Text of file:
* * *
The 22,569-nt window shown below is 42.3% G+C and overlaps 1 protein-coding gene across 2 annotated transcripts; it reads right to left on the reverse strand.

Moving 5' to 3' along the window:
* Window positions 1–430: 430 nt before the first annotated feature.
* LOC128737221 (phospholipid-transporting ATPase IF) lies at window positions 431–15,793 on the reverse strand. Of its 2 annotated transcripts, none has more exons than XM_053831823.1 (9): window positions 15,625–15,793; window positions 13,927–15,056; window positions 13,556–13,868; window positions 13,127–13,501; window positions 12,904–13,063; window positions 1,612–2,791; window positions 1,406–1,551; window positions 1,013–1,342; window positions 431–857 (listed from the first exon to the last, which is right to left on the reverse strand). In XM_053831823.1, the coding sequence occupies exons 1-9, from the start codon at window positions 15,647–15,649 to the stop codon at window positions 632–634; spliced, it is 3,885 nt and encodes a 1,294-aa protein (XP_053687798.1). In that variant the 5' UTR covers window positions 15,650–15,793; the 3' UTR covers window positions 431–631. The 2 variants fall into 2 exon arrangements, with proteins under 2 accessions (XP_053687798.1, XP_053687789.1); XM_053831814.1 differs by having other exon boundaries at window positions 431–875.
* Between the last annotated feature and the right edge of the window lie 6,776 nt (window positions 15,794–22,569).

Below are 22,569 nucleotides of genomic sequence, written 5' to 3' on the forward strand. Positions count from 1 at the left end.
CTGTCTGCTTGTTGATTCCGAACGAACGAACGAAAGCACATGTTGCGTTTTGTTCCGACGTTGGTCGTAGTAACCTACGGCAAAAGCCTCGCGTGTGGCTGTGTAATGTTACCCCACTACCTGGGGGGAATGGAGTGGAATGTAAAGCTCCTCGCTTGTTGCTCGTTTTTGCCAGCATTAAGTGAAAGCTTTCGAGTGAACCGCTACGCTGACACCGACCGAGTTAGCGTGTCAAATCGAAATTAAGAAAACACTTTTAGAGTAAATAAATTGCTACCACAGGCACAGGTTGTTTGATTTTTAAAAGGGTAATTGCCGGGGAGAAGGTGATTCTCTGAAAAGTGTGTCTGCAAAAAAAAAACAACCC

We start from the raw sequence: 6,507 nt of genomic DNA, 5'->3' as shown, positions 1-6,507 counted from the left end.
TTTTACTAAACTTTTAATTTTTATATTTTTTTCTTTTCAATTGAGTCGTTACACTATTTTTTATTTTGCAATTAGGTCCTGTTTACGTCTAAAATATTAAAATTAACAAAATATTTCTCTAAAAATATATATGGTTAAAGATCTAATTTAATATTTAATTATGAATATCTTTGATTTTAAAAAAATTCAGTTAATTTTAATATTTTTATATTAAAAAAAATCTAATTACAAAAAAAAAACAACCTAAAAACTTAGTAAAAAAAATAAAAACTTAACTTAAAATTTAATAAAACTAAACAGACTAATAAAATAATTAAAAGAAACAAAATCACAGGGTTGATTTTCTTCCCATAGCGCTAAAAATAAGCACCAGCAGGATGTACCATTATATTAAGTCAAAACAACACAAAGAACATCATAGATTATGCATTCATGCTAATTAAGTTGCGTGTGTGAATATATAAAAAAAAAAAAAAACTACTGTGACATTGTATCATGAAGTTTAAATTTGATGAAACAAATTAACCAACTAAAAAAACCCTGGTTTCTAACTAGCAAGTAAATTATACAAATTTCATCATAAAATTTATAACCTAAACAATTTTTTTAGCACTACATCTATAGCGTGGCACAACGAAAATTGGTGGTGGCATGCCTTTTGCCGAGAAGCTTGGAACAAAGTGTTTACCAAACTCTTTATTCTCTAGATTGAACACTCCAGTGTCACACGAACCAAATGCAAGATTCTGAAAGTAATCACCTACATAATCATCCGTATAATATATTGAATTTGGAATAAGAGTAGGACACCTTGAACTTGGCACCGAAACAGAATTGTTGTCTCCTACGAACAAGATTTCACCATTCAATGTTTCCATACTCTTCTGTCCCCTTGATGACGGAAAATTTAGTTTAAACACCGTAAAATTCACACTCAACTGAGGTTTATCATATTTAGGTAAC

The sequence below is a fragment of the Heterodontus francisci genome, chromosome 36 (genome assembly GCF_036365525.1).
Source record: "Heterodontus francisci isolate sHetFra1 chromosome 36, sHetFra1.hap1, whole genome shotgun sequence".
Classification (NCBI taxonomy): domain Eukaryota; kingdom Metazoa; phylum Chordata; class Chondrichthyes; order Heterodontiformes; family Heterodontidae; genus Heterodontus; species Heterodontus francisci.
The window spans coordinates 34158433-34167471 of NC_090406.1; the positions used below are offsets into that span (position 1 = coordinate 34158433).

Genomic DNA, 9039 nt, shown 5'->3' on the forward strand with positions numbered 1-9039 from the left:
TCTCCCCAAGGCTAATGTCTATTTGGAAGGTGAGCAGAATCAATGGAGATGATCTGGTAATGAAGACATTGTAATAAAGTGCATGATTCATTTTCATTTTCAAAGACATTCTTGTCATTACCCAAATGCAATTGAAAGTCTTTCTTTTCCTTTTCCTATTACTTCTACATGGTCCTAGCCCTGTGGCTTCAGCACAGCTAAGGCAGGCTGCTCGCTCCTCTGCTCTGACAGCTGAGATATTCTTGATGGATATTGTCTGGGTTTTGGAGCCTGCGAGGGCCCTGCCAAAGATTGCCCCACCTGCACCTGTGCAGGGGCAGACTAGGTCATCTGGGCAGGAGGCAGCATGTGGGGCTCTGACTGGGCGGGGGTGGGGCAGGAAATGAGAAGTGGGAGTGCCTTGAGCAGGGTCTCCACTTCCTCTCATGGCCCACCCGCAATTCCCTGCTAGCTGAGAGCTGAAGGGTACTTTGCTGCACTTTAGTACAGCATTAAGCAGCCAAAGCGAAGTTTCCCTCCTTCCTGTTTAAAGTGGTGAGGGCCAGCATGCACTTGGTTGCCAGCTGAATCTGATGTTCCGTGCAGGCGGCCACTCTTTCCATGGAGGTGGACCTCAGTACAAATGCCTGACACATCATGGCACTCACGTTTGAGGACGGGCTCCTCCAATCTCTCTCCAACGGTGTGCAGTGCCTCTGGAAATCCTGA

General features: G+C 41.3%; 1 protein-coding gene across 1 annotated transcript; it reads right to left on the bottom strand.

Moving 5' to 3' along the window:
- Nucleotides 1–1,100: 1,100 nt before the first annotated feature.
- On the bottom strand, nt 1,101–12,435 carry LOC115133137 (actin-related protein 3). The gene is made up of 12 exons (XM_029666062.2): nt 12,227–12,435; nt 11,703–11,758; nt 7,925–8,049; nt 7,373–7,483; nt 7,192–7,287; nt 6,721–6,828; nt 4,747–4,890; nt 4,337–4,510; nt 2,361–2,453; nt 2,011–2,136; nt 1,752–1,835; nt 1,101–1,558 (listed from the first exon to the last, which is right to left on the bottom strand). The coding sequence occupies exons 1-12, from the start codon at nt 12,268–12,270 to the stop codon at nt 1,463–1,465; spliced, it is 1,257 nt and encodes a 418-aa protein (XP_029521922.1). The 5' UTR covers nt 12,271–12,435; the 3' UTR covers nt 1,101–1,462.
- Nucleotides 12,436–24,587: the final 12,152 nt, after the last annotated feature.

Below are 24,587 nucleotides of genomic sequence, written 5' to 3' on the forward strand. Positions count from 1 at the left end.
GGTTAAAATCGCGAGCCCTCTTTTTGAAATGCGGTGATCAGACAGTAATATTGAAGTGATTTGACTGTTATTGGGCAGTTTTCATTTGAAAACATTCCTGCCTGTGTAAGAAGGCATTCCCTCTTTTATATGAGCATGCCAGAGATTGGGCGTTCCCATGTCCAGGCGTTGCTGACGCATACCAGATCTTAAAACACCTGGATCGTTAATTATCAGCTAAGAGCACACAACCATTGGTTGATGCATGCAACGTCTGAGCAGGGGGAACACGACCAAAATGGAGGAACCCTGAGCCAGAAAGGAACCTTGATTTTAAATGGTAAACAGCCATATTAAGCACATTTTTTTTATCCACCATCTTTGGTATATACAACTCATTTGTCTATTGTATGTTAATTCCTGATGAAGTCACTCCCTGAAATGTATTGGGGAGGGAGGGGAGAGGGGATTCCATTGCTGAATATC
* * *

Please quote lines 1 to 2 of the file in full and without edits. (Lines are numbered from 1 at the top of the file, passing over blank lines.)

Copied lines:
The 22,569-nt window shown below is 42.3% G+C and overlaps 1 protein-coding gene across 2 annotated transcripts; it reads right to left on the reverse strand.

Moving 5' to 3' along the window: